Marie Manchester was flying to her weight-loss spa in Palm Springs when she broke down and ate a pack of M&M's.
"I just needed it," says the 47-year-old Seattle woman, whose bout with the scales has turned her into a fitness spa hopper in search of a body fix.
She's been pampered, exercised and deprived of sweets at spas from La Costa to Miami, Houston to Sonoma County. At the Palms, in Palm Springs, she just lost eight pounds in seven days.
"They're all about the same," she says, rating the Palms "friendly" on her mental tally.
But look closer and you'll find fitness resorts in a competitive dash to deliver the latest body wisdom to an increasingly aware public. In Southern California, home of about a dozen such spas, a peat moss mud bath, a seaweed body wrap and underwater body massage are among the newest treatments given.
Some spas even offer psychic readings. At La Costa, outside Carlsbad, Joan Magner attempts to read the future for spa-goers.
"They want to know: 'Will I lose weight?' " Magner says. "In most instances, the answer is: 'Sure.' "
Though spas pitch diverse methods for rejuvenating body and soul, they form a consensus behind two conservative trends. Most are phasing out high-impact aerobic exercise for less-strenuous workouts. And most insist patrons eat more than in the past, claiming a dieter will lose at least as much weight on 1,000 calories a day as on 600 or 700 calories.
The spas also see their focus changing from simple pampering or weight loss to the young-urbanite goals of stress reduction and "creating a balance."
Actress Linda Gray, who recently spent a $3,000 week at Cal-a-Vie fitness spa outside San Diego, says she uses spa time to "re-evaluate priorities.
"I'm very inner , and I needed to get in touch with myself," she says, recalling her routine at Cal-a-Vie: "They work your behind off until lunch, then you get things like hydrotherapy baths, seaweed wraps and aroma-therapy massage--so that by dinner, you're a total noodle."
"Am I coherent?" asks another Cal-a-Vie visitor, limp after a massage. Designer D. N. Evans of Newport Beach says she takes a spa vacation "instead of having a nervous breakdown."
Spas differ most over questions of comfort versus asceticism, coddling versus boot camp.
Two Bunch Palms in Desert Hot Springs goes for the coddling--at $90 to $350 a night. Clients are plied by strong Swedish or pressure-point shiatsu massages, rocked and shaken by Trager massages and soaked in hot springs.
There are no exercise classes, and tennis courts are used "maybe once a month," says co-director Dana Smith. The latest Two Bunch treatment is a green clay body rejuvenator, which visitors are urged to save until last "as icing on the cake."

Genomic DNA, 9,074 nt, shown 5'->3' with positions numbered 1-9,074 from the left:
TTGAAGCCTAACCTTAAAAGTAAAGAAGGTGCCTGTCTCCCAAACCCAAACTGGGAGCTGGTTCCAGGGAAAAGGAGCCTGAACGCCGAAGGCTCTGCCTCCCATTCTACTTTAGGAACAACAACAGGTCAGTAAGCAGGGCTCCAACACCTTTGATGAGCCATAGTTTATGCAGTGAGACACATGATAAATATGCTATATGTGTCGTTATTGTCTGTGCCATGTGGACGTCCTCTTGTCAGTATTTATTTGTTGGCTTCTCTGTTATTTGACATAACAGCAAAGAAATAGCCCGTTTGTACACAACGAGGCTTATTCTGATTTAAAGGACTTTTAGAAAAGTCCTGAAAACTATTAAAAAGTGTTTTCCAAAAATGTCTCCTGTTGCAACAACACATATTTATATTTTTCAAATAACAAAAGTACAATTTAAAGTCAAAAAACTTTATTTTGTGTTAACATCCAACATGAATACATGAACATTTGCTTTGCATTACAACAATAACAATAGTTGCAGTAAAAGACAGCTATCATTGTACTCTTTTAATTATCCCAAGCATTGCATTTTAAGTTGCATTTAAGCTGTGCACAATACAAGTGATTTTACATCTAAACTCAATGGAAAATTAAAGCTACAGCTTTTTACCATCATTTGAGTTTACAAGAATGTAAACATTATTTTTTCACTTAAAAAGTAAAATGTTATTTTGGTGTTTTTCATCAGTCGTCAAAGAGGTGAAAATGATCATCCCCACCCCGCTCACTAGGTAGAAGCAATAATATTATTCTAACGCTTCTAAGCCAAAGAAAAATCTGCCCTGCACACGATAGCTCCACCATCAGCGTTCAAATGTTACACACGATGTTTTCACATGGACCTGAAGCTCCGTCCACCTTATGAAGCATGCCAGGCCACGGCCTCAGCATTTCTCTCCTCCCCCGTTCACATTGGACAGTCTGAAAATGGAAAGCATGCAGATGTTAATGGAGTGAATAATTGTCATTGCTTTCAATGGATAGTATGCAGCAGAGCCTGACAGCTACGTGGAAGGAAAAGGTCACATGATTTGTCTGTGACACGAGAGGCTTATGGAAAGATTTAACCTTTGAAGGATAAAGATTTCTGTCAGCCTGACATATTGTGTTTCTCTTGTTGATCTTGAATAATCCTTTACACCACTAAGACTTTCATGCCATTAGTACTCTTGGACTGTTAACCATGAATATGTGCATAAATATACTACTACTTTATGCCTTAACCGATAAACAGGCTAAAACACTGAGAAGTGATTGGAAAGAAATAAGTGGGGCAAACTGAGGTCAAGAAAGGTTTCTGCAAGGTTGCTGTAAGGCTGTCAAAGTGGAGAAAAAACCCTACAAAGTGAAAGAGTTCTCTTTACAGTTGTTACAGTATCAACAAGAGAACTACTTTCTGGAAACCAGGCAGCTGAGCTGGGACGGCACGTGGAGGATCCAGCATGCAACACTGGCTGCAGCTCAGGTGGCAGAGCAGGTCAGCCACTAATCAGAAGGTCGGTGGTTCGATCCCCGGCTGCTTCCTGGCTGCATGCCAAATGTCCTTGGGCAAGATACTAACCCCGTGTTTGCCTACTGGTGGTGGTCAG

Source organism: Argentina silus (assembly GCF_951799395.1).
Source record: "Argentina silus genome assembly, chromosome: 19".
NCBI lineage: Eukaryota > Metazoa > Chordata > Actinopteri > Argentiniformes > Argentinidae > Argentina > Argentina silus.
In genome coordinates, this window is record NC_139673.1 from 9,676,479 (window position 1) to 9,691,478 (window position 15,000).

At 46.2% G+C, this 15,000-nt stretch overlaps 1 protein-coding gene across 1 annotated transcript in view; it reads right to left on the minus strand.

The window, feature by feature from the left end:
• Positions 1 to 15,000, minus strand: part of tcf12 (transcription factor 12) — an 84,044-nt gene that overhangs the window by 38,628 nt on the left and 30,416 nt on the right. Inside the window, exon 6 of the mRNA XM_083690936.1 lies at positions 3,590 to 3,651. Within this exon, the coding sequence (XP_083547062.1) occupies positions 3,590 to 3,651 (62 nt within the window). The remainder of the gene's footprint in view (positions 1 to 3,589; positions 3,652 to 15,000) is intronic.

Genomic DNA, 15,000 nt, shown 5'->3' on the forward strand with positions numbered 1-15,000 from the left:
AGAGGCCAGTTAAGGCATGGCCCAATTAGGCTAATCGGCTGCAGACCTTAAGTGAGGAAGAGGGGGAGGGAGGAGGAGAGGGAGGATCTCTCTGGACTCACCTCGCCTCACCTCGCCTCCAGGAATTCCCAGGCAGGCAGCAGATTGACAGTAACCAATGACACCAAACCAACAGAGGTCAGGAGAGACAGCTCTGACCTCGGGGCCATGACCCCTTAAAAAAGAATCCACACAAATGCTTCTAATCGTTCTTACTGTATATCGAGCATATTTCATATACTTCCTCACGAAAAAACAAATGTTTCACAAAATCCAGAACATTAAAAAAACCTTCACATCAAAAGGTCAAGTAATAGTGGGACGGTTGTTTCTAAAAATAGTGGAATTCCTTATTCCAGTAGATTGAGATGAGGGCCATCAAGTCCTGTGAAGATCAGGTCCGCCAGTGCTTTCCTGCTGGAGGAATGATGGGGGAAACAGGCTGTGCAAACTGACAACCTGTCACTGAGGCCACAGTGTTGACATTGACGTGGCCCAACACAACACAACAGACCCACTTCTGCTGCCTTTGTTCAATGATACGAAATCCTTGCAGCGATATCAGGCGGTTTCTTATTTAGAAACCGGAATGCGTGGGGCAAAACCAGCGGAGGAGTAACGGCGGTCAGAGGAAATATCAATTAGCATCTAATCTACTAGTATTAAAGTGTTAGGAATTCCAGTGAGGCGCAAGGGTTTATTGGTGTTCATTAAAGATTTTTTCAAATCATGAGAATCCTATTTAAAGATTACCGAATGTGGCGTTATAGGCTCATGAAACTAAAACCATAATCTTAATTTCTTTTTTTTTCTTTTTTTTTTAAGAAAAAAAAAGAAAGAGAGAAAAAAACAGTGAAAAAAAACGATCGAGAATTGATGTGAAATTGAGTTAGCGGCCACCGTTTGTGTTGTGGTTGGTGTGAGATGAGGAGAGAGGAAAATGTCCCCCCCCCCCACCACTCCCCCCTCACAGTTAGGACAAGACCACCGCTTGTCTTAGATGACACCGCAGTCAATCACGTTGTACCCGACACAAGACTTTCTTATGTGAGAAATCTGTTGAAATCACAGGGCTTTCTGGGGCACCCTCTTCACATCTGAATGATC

At the Golden Door, a $3,000-a-week retreat outside Escondido, the philosophy is exercise "from dawn until dusk," says director Annharriet Buck. The staff muffles that blow by referring to a workout as "movement" and with constant doting.
Despite the niceties, Buck, a psychologist, calls a week at the Golden Door a "stripping process" aimed at "changing lives." The spa increased its spiritual bent two years ago with its Inner Door program, a series of lectures for spa-goers exploring intuition, "mind fitness" and "the magic side of ourselves."
The Ashram in Calabasas, at $1,600 a week, doesn't try to mask its grueling intent.
"We give suffering," director Anne Marie Bengstrom says. "The results are terrific. A man loses 12 to 14 pounds in a week, and a woman loses 8 to 10 pounds."
The program--a Spartan diet and intense exercise--has changed little in a dozen years, except for a growing emphasis on tai chi and long hikes, she says. A typical day means yoga, weightlifting, aerobics, water exercises, hours of hiking and a massage.
"We tell them: 'You need to come here and suffer because you feel you don't deserve to love yourself until you suffer.'
"We ask them 'Why?' And 'When are you going to stop doing that to yourself?' " Bengstrom says.
"State of the art" at the Palms means dropping almost all high-impact aerobic exercise for less-bouncy sessions and using giant rubber bands, weighted balls or water for resistance.
"The next big movement in conditioning will be body contouring through aerobics," says owner Sheila Cluff, referring to wrist-weight-aided aerobic sessions.
Cluff, who also owns the Oaks in Ojai, says European massages and spa treatments are gaining favor with guests, who no longer consider that realm "decadent."
Since opening 15 months ago, Cal-a-Vie in Vista has introduced
two European treatments to visitors. Spokesman Ann Reis describes "hydrotherapy" as an underwater massage that stimulates the lymphatic system. With a new seaweed wrap, patrons are "painted" with a green seaweed paste, then wrapped in a thermal metallic blanket. Part of the two-hour detoxifying treatment is to listen to "sea music" on headphones, she says.